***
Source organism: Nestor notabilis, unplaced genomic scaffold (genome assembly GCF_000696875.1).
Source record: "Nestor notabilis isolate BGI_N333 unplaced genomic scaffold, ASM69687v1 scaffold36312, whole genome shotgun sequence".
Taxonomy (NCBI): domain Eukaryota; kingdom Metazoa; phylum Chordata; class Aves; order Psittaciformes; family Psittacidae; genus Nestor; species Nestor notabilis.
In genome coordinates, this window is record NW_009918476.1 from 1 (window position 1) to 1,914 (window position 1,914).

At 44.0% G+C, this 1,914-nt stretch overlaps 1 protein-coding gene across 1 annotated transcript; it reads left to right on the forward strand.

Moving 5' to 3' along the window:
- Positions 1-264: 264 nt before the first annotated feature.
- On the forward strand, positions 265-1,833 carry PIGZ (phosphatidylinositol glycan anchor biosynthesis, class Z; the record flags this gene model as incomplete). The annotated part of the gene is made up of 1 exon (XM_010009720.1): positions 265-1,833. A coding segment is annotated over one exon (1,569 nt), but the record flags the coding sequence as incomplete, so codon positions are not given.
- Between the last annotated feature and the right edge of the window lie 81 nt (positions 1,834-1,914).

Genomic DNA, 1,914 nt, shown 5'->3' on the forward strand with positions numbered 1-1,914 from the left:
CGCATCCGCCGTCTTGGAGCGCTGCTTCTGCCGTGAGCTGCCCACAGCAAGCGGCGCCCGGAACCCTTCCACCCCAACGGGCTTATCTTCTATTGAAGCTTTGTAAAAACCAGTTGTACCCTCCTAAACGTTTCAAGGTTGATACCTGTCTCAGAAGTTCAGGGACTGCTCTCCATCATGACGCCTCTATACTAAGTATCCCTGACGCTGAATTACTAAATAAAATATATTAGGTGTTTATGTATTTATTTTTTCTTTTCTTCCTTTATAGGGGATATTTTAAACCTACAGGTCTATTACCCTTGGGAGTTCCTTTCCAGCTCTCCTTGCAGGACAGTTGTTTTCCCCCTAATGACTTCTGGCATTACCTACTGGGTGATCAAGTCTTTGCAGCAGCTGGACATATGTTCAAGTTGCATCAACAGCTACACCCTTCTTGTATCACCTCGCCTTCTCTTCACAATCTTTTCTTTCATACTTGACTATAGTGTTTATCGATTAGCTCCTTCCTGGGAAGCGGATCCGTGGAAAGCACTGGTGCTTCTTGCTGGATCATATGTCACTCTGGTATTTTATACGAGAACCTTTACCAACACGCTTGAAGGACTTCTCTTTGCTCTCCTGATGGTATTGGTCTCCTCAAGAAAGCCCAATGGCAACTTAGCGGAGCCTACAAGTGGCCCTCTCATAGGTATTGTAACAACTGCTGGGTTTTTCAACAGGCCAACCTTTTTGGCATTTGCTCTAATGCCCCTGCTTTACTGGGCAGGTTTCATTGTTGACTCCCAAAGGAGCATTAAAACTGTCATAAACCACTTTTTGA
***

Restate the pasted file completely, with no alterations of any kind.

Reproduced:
Source organism: Nestor notabilis, unplaced genomic scaffold (genome assembly GCF_000696875.1).
Source record: "Nestor notabilis isolate BGI_N333 unplaced genomic scaffold, ASM69687v1 scaffold36312, whole genome shotgun sequence".
Taxonomy (NCBI): domain Eukaryota; kingdom Metazoa; phylum Chordata; class Aves; order Psittaciformes; family Psittacidae; genus Nestor; species Nestor notabilis.
In genome coordinates, this window is record NW_009918476.1 from 1 (window position 1) to 1,914 (window position 1,914).

At 44.0% G+C, this 1,914-nt stretch overlaps 1 protein-coding gene across 1 annotated transcript; it reads left to right on the forward strand.

Moving 5' to 3' along the window:
- Positions 1-264: 264 nt before the first annotated feature.
- On the forward strand, positions 265-1,833 carry PIGZ (phosphatidylinositol glycan anchor biosynthesis, class Z; the record flags this gene model as incomplete). The annotated part of the gene is made up of 1 exon (XM_010009720.1): positions 265-1,833. A coding segment is annotated over one exon (1,569 nt), but the record flags the coding sequence as incomplete, so codon positions are not given.
- Between the last annotated feature and the right edge of the window lie 81 nt (positions 1,834-1,914).

Genomic DNA, 1,914 nt, shown 5'->3' on the forward strand with positions numbered 1-1,914 from the left:
CGCATCCGCCGTCTTGGAGCGCTGCTTCTGCCGTGAGCTGCCCACAGCAAGCGGCGCCCGGAACCCTTCCACCCCAACGGGCTTATCTTCTATTGAAGCTTTGTAAAAACCAGTTGTACCCTCCTAAACGTTTCAAGGTTGATACCTGTCTCAGAAGTTCAGGGACTGCTCTCCATCATGACGCCTCTATACTAAGTATCCCTGACGCTGAATTACTAAATAAAATATATTAGGTGTTTATGTATTTATTTTTTCTTTTCTTCCTTTATAGGGGATATTTTAAACCTACAGGTCTATTACCCTTGGGAGTTCCTTTCCAGCTCTCCTTGCAGGACAGTTGTTTTCCCCCTAATGACTTCTGGCATTACCTACTGGGTGATCAAGTCTTTGCAGCAGCTGGACATATGTTCAAGTTGCATCAACAGCTACACCCTTCTTGTATCACCTCGCCTTCTCTTCACAATCTTTTCTTTCATACTTGACTATAGTGTTTATCGATTAGCTCCTTCCTGGGAAGCGGATCCGTGGAAAGCACTGGTGCTTCTTGCTGGATCATATGTCACTCTGGTATTTTATACGAGAACCTTTACCAACACGCTTGAAGGACTTCTCTTTGCTCTCCTGATGGTATTGGTCTCCTCAAGAAAGCCCAATGGCAACTTAGCGGAGCCTACAAGTGGCCCTCTCATAGGTATTGTAACAACTGCTGGGTTTTTCAACAGGCCAACCTTTTTGGCATTTGCTCTAATGCCCCTGCTTTACTGGGCAGGTTTCATTGTTGACTCCCAAAGGAGCATTAAAACTGTCATAAACCACTTTTTGA